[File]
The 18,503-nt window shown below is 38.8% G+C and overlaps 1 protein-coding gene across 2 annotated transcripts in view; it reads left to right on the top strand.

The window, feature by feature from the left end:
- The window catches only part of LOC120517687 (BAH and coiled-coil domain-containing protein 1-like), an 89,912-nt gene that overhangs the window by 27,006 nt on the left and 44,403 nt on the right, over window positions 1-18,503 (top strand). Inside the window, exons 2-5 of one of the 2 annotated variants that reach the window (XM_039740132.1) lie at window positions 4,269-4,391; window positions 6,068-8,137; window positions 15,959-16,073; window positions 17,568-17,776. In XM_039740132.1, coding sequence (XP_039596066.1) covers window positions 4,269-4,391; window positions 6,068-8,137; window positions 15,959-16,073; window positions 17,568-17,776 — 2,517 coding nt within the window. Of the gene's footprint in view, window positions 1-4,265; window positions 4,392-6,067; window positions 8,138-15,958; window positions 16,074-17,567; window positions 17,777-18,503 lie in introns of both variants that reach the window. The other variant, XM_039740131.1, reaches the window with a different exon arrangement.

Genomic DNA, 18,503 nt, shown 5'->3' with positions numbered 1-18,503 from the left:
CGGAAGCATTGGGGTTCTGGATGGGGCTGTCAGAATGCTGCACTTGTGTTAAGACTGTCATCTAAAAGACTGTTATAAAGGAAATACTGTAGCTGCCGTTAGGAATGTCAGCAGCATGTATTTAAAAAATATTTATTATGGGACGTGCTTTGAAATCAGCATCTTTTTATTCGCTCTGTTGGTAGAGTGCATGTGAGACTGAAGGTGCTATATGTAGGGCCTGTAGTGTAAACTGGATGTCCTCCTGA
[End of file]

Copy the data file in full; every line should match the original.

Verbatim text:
The 18,503-nt window shown below is 38.8% G+C and overlaps 1 protein-coding gene across 2 annotated transcripts in view; it reads left to right on the top strand.

The window, feature by feature from the left end:
- The window catches only part of LOC120517687 (BAH and coiled-coil domain-containing protein 1-like), an 89,912-nt gene that overhangs the window by 27,006 nt on the left and 44,403 nt on the right, over window positions 1-18,503 (top strand). Inside the window, exons 2-5 of one of the 2 annotated variants that reach the window (XM_039740132.1) lie at window positions 4,269-4,391; window positions 6,068-8,137; window positions 15,959-16,073; window positions 17,568-17,776. In XM_039740132.1, coding sequence (XP_039596066.1) covers window positions 4,269-4,391; window positions 6,068-8,137; window positions 15,959-16,073; window positions 17,568-17,776 — 2,517 coding nt within the window. Of the gene's footprint in view, window positions 1-4,265; window positions 4,392-6,067; window positions 8,138-15,958; window positions 16,074-17,567; window positions 17,777-18,503 lie in introns of both variants that reach the window. The other variant, XM_039740131.1, reaches the window with a different exon arrangement.

Genomic DNA, 18,503 nt, shown 5'->3' with positions numbered 1-18,503 from the left:
CGGAAGCATTGGGGTTCTGGATGGGGCTGTCAGAATGCTGCACTTGTGTTAAGACTGTCATCTAAAAGACTGTTATAAAGGAAATACTGTAGCTGCCGTTAGGAATGTCAGCAGCATGTATTTAAAAAATATTTATTATGGGACGTGCTTTGAAATCAGCATCTTTTTATTCGCTCTGTTGGTAGAGTGCATGTGAGACTGAAGGTGCTATATGTAGGGCCTGTAGTGTAAACTGGATGTCCTCCTGA